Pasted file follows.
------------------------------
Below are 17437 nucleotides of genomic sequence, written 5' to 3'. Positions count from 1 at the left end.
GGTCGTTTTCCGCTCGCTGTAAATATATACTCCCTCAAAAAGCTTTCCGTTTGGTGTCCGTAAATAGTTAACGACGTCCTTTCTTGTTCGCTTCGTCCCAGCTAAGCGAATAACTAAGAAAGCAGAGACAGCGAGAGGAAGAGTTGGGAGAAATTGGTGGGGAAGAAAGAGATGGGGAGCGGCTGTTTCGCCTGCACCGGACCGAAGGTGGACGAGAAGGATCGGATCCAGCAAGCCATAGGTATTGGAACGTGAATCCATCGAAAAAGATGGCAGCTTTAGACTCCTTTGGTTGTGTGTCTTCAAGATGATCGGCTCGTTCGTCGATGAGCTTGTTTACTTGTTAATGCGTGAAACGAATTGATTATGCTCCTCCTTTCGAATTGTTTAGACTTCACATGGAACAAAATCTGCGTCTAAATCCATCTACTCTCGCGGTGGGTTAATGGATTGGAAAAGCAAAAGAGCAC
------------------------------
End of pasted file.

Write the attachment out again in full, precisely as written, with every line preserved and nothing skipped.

Below are 17437 nucleotides of genomic sequence, written 5' to 3'. Positions count from 1 at the left end.
GGTCGTTTTCCGCTCGCTGTAAATATATACTCCCTCAAAAAGCTTTCCGTTTGGTGTCCGTAAATAGTTAACGACGTCCTTTCTTGTTCGCTTCGTCCCAGCTAAGCGAATAACTAAGAAAGCAGAGACAGCGAGAGGAAGAGTTGGGAGAAATTGGTGGGGAAGAAAGAGATGGGGAGCGGCTGTTTCGCCTGCACCGGACCGAAGGTGGACGAGAAGGATCGGATCCAGCAAGCCATAGGTATTGGAACGTGAATCCATCGAAAAAGATGGCAGCTTTAGACTCCTTTGGTTGTGTGTCTTCAAGATGATCGGCTCGTTCGTCGATGAGCTTGTTTACTTGTTAATGCGTGAAACGAATTGATTATGCTCCTCCTTTCGAATTGTTTAGACTTCACATGGAACAAAATCTGCGTCTAAATCCATCTACTCTCGCGGTGGGTTAATGGATTGGAAAAGCAAAAGAGCAC